That is hard to estimate, but I think I need the same or less time for studying them. But of course the issue is how one reads them and how much one spends into extracting the hidden ideas and translating them into one's own mental structures (instead of turning one's mind into an emulation of the author's one) . One can study and understand very advanced papers fast and well without a productive "translation", and the more one knows, the easier it is to restrict reading that way.
Why do you think, the arxiv article is more precise than classical astronomy? Actually, it is about "vague" philosophical interpretations of QM, in this case leading it back to classical, newtonean concepts. Whereas the classical physics was free of such issues.
A related experiment with mice: http://www.wired.com/wiredscience/2011/01/circadian-disruption/
Once upon a time, there was a prisoner in solitary confinement, a former public enemy number one of France, aside the wards alone in the prison and allowed only to read science books. When he came across an astronomy textbook by Lagrange, he suddenly had the same idea as you express. http://ideafoundlings.blogspot.com/2009/10/nemo-eternal-returning.html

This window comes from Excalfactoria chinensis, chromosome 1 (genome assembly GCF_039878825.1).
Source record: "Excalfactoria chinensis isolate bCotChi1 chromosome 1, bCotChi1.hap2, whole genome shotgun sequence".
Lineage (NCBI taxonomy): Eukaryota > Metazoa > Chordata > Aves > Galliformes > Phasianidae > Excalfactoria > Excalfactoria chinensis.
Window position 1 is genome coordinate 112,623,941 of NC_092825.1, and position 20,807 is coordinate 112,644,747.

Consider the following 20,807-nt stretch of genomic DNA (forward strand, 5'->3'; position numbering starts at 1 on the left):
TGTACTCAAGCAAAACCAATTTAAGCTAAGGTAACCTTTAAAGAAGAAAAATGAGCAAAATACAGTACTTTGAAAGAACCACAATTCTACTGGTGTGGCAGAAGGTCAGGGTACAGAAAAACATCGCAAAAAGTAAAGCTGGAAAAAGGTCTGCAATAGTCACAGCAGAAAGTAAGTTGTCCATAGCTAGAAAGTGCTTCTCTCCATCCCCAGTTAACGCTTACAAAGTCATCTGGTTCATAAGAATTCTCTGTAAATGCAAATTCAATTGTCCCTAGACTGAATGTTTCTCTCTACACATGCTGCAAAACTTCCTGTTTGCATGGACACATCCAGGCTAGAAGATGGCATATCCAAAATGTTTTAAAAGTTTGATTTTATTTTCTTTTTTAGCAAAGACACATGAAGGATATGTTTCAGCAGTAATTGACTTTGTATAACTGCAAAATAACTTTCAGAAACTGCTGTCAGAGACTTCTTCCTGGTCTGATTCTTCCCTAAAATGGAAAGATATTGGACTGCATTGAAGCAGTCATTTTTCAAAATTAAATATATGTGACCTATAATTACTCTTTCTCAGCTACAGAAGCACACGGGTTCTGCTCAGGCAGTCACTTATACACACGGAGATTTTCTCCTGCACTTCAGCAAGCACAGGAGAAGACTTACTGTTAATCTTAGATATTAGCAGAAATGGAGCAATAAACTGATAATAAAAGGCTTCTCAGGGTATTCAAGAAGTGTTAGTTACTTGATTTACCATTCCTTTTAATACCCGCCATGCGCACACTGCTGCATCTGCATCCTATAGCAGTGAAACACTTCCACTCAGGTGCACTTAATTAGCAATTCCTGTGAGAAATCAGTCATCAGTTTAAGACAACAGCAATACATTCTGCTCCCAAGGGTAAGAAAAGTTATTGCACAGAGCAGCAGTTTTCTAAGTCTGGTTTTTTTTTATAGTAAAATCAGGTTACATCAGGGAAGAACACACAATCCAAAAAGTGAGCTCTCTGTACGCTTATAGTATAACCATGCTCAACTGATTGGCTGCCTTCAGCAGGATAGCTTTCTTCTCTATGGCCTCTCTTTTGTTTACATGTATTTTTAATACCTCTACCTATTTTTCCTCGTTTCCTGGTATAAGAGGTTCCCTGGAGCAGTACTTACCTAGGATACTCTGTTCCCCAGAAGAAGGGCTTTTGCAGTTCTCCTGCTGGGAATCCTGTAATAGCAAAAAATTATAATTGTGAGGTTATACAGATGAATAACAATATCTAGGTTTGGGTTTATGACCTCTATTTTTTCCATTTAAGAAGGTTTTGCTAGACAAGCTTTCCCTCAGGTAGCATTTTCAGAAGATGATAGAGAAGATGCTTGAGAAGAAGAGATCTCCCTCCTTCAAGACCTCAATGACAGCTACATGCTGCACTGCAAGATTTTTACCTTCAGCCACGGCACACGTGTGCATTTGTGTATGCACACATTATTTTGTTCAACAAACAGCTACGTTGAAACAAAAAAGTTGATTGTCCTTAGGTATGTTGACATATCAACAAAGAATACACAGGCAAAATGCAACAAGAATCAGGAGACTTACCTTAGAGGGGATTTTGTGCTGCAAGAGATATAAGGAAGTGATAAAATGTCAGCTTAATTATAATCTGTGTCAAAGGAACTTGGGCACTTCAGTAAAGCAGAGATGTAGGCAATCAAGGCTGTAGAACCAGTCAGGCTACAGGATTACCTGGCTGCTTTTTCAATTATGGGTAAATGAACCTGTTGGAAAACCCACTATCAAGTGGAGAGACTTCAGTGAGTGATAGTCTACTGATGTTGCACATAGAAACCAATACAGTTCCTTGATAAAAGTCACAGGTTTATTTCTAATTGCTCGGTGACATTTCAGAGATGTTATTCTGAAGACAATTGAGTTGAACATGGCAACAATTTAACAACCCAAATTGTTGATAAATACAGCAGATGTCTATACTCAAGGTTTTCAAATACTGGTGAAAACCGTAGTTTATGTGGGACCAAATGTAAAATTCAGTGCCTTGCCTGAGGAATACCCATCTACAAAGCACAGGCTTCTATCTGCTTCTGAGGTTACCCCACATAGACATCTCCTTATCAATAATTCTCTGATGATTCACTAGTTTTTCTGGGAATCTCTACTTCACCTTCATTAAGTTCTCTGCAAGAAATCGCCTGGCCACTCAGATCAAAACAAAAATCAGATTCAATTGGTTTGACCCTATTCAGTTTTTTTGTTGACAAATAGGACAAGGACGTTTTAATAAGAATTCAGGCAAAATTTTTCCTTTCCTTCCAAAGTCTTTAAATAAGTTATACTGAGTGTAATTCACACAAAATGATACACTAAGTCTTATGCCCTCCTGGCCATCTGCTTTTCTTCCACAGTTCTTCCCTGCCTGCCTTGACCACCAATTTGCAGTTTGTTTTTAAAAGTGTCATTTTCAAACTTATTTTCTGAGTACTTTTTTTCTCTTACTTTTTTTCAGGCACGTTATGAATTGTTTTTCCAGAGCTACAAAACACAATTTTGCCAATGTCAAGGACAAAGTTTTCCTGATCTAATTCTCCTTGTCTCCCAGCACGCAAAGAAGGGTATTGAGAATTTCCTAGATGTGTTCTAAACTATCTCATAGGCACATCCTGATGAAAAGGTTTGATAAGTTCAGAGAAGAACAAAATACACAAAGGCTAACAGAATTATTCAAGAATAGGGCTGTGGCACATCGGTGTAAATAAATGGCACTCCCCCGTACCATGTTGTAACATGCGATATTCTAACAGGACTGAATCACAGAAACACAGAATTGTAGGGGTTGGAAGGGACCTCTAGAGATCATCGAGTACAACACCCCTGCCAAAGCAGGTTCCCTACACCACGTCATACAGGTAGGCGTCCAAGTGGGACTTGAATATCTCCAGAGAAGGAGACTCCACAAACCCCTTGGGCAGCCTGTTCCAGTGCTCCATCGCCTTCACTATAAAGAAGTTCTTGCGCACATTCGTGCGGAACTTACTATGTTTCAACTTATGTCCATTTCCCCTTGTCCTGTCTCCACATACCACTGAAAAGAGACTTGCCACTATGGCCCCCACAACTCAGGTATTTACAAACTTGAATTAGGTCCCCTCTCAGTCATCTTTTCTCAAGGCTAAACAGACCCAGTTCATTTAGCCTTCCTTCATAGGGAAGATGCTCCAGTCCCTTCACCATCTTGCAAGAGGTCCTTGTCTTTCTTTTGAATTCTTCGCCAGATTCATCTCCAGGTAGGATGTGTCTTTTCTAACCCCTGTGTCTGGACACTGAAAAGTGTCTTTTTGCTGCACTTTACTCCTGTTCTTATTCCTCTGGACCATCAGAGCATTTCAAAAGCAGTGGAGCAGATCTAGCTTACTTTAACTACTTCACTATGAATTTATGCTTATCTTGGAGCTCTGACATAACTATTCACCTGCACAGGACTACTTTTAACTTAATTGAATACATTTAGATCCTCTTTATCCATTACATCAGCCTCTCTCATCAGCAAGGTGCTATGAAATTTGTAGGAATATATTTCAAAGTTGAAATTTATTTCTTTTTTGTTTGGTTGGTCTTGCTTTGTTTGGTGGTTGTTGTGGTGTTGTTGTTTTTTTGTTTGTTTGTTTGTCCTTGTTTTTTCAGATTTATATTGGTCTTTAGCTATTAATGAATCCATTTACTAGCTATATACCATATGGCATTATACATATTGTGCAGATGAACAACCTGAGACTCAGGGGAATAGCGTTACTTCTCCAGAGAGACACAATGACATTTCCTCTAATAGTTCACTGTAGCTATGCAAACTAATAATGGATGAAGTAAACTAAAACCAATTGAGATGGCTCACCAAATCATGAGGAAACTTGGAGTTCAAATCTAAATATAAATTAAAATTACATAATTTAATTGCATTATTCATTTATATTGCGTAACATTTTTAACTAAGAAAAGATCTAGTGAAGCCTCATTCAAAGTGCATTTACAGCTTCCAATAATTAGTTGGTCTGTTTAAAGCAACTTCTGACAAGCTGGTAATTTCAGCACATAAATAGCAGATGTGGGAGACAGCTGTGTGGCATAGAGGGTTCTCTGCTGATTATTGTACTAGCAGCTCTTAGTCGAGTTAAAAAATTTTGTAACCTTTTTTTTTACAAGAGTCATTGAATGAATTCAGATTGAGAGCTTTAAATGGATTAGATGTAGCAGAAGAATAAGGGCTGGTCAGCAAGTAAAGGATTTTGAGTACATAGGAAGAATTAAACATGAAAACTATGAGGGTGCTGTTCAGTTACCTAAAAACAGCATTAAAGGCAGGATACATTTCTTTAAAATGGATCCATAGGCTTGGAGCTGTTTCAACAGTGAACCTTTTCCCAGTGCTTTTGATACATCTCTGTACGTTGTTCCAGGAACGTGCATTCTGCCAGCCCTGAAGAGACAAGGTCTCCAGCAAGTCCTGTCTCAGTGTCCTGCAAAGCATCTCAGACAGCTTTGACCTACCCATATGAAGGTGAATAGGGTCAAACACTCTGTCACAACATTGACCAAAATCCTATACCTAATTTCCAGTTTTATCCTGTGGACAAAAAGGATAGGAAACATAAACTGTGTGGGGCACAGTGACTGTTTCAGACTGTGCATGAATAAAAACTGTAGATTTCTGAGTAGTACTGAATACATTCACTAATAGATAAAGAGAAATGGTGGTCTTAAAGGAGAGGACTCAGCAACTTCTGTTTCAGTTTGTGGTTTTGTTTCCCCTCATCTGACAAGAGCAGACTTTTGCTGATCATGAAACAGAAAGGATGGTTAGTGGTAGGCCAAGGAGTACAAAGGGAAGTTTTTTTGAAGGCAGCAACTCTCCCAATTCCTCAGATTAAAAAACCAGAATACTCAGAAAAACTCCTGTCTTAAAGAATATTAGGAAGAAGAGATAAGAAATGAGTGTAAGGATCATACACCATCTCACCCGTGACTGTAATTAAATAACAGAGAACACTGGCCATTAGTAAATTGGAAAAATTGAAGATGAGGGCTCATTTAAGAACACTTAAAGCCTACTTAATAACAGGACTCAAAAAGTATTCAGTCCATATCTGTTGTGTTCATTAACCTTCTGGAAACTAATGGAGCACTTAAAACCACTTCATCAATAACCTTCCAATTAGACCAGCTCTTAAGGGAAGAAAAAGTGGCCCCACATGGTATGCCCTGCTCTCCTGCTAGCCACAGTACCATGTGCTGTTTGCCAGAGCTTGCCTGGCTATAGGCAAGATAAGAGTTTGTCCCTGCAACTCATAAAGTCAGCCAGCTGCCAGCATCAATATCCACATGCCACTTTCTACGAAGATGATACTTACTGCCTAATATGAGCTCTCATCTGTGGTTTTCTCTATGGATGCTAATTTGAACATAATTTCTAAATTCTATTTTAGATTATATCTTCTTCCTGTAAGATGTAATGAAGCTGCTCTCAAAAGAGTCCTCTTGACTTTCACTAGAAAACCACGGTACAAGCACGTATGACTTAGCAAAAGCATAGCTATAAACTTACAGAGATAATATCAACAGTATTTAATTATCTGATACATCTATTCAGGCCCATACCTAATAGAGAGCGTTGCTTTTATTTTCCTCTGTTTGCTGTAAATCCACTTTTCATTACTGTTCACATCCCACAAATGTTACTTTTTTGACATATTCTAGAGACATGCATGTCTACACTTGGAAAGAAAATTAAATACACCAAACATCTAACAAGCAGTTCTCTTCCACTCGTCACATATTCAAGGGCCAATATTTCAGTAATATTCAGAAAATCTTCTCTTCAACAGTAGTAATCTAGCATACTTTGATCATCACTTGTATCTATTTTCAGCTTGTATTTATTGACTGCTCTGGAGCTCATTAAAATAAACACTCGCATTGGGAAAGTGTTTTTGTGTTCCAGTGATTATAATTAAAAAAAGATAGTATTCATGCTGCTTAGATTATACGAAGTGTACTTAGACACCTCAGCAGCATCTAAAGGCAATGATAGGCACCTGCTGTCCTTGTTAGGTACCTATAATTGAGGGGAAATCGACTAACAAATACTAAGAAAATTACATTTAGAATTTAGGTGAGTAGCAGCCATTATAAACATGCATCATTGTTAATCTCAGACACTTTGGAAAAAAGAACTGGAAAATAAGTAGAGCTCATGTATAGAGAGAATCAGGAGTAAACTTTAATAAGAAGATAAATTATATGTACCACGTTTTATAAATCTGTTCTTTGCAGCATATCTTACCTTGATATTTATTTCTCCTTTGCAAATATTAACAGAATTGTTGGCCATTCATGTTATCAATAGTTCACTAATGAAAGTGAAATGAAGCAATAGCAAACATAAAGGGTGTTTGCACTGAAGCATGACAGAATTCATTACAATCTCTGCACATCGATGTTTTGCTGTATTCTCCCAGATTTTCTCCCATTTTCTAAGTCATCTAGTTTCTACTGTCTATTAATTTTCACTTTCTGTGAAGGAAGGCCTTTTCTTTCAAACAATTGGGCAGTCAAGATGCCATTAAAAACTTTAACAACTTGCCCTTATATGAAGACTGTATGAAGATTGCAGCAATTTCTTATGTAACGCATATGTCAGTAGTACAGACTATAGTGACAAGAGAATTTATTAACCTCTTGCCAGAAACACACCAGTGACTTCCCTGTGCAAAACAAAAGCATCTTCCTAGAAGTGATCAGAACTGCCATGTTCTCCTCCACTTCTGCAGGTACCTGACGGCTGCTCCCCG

What do you think I would not undestand? Hinton's Cubes share since ages a bad reputation of disturbing the minds of his followers, fitting nicely to contemporary theories of learning and habit-development of the brain. Only two mathematicians seem to have profited from an exposition to them in their childhood. Ans the one who played around with constructing 3D/4D-analogues to Penrose/Escher 2D/3D-"impossible figure" doubted that such an endeavor woud threaten his health. The info on Talmud etc. came from a well known scholar. Both examples fit to the questions above.
I find it interesting that the cofounder of the Singularity Institute now expresses so sarcastic about attempted work on AI the past decades. Has there been any related discussion on this or similar sites?
I mean that substantial innovations came the past ca. 3 decades much rarer than one should have expected. Kasparov and Thiel say that in view of AI and communication technology, whereas my impression comes from science.
Not quite so. The n-Lab contains a page on it: http://ncatlab.org/nlab/show/hyperstructure , but that is not that new. The usual deficiency of such constructs (and the many attempted definitions of n-categories) is their reliance on set theory. Grothendieck seems to have been the first to suggest to forget set theory as foundations, and Voevodsky's way to build a homotopy-theoretic foundation of mathematics on some sort of computer language (leading to entirely new approaches to artificial theorem proving/checking):
may be interesting for Baas' ideas too. Interestingly too, homotopy theory, n-category were caused by attempts to deal with topology, and Baas' concepts come from the same background. He was apparently motivated by Charles Ehresmann's ctitique that n-categories should be insufficient.